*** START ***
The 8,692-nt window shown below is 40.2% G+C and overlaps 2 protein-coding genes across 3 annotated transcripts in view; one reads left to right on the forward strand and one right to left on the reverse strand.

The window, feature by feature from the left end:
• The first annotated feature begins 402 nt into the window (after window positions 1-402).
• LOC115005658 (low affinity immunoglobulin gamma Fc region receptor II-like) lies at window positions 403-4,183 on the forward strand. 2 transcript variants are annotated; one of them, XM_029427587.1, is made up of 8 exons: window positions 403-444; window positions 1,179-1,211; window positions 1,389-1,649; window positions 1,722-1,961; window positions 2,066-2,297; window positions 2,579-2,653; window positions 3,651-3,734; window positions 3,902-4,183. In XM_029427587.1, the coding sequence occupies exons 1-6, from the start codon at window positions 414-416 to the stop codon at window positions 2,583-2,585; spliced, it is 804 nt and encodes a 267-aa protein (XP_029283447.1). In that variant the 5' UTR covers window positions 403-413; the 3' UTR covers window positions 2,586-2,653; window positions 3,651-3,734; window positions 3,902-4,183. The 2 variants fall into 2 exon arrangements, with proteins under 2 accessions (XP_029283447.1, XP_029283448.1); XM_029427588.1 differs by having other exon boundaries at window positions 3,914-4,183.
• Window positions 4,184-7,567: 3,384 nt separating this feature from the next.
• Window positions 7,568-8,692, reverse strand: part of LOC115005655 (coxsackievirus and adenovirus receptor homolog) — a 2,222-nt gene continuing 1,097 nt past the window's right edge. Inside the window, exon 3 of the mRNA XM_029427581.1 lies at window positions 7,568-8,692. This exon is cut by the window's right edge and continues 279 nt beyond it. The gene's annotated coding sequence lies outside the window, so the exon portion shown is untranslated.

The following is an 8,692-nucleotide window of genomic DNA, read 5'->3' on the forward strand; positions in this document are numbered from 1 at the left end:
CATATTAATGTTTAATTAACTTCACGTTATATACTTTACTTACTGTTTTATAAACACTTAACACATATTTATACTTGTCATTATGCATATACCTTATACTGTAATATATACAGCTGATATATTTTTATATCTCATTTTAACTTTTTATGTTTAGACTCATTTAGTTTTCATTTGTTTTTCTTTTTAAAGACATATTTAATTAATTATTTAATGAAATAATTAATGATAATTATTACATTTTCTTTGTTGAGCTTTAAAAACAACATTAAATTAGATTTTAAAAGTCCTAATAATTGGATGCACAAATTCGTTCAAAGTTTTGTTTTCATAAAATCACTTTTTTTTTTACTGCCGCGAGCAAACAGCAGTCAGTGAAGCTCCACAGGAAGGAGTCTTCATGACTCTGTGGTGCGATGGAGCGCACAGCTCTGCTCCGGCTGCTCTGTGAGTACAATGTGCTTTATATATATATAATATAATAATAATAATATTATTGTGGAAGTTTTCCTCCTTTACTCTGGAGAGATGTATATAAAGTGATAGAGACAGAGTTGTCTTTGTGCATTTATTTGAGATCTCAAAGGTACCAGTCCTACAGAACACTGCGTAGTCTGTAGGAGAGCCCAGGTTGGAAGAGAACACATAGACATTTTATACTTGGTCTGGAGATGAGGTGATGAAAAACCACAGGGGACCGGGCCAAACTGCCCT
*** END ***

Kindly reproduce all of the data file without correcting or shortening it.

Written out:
The 8,692-nt window shown below is 40.2% G+C and overlaps 2 protein-coding genes across 3 annotated transcripts in view; one reads left to right on the forward strand and one right to left on the reverse strand.

The window, feature by feature from the left end:
• The first annotated feature begins 402 nt into the window (after window positions 1-402).
• LOC115005658 (low affinity immunoglobulin gamma Fc region receptor II-like) lies at window positions 403-4,183 on the forward strand. 2 transcript variants are annotated; one of them, XM_029427587.1, is made up of 8 exons: window positions 403-444; window positions 1,179-1,211; window positions 1,389-1,649; window positions 1,722-1,961; window positions 2,066-2,297; window positions 2,579-2,653; window positions 3,651-3,734; window positions 3,902-4,183. In XM_029427587.1, the coding sequence occupies exons 1-6, from the start codon at window positions 414-416 to the stop codon at window positions 2,583-2,585; spliced, it is 804 nt and encodes a 267-aa protein (XP_029283447.1). In that variant the 5' UTR covers window positions 403-413; the 3' UTR covers window positions 2,586-2,653; window positions 3,651-3,734; window positions 3,902-4,183. The 2 variants fall into 2 exon arrangements, with proteins under 2 accessions (XP_029283447.1, XP_029283448.1); XM_029427588.1 differs by having other exon boundaries at window positions 3,914-4,183.
• Window positions 4,184-7,567: 3,384 nt separating this feature from the next.
• Window positions 7,568-8,692, reverse strand: part of LOC115005655 (coxsackievirus and adenovirus receptor homolog) — a 2,222-nt gene continuing 1,097 nt past the window's right edge. Inside the window, exon 3 of the mRNA XM_029427581.1 lies at window positions 7,568-8,692. This exon is cut by the window's right edge and continues 279 nt beyond it. The gene's annotated coding sequence lies outside the window, so the exon portion shown is untranslated.

The following is an 8,692-nucleotide window of genomic DNA, read 5'->3' on the forward strand; positions in this document are numbered from 1 at the left end:
CATATTAATGTTTAATTAACTTCACGTTATATACTTTACTTACTGTTTTATAAACACTTAACACATATTTATACTTGTCATTATGCATATACCTTATACTGTAATATATACAGCTGATATATTTTTATATCTCATTTTAACTTTTTATGTTTAGACTCATTTAGTTTTCATTTGTTTTTCTTTTTAAAGACATATTTAATTAATTATTTAATGAAATAATTAATGATAATTATTACATTTTCTTTGTTGAGCTTTAAAAACAACATTAAATTAGATTTTAAAAGTCCTAATAATTGGATGCACAAATTCGTTCAAAGTTTTGTTTTCATAAAATCACTTTTTTTTTTACTGCCGCGAGCAAACAGCAGTCAGTGAAGCTCCACAGGAAGGAGTCTTCATGACTCTGTGGTGCGATGGAGCGCACAGCTCTGCTCCGGCTGCTCTGTGAGTACAATGTGCTTTATATATATATAATATAATAATAATAATATTATTGTGGAAGTTTTCCTCCTTTACTCTGGAGAGATGTATATAAAGTGATAGAGACAGAGTTGTCTTTGTGCATTTATTTGAGATCTCAAAGGTACCAGTCCTACAGAACACTGCGTAGTCTGTAGGAGAGCCCAGGTTGGAAGAGAACACATAGACATTTTATACTTGGTCTGGAGATGAGGTGATGAAAAACCACAGGGGACCGGGCCAAACTGCCCT